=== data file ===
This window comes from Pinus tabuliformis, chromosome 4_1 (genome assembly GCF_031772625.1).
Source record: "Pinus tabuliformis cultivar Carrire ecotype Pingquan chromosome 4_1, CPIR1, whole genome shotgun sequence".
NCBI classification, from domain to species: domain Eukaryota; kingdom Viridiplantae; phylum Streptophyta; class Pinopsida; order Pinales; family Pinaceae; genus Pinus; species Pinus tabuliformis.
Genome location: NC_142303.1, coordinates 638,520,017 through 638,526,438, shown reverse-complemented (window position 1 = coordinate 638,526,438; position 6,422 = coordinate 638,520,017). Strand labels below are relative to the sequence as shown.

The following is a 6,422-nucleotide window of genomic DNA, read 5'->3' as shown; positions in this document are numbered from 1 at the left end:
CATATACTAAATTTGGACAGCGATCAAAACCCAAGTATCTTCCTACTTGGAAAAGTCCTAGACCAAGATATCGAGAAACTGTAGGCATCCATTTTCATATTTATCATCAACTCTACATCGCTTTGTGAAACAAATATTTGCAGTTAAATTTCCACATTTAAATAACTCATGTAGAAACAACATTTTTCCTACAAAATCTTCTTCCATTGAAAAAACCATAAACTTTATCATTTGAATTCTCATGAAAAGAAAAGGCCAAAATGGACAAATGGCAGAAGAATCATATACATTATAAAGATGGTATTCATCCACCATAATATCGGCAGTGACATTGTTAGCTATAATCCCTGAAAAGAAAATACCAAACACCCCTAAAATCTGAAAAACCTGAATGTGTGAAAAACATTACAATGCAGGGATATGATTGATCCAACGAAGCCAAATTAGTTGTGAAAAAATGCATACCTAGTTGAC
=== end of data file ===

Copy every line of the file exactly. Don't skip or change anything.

This window comes from Pinus tabuliformis, chromosome 4_1 (genome assembly GCF_031772625.1).
Source record: "Pinus tabuliformis cultivar Carrire ecotype Pingquan chromosome 4_1, CPIR1, whole genome shotgun sequence".
NCBI classification, from domain to species: domain Eukaryota; kingdom Viridiplantae; phylum Streptophyta; class Pinopsida; order Pinales; family Pinaceae; genus Pinus; species Pinus tabuliformis.
Genome location: NC_142303.1, coordinates 638,520,017 through 638,526,438, shown reverse-complemented (window position 1 = coordinate 638,526,438; position 6,422 = coordinate 638,520,017). Strand labels below are relative to the sequence as shown.

The following is a 6,422-nucleotide window of genomic DNA, read 5'->3' as shown; positions in this document are numbered from 1 at the left end:
CATATACTAAATTTGGACAGCGATCAAAACCCAAGTATCTTCCTACTTGGAAAAGTCCTAGACCAAGATATCGAGAAACTGTAGGCATCCATTTTCATATTTATCATCAACTCTACATCGCTTTGTGAAACAAATATTTGCAGTTAAATTTCCACATTTAAATAACTCATGTAGAAACAACATTTTTCCTACAAAATCTTCTTCCATTGAAAAAACCATAAACTTTATCATTTGAATTCTCATGAAAAGAAAAGGCCAAAATGGACAAATGGCAGAAGAATCATATACATTATAAAGATGGTATTCATCCACCATAATATCGGCAGTGACATTGTTAGCTATAATCCCTGAAAAGAAAATACCAAACACCCCTAAAATCTGAAAAACCTGAATGTGTGAAAAACATTACAATGCAGGGATATGATTGATCCAACGAAGCCAAATTAGTTGTGAAAAAATGCATACCTAGTTGAC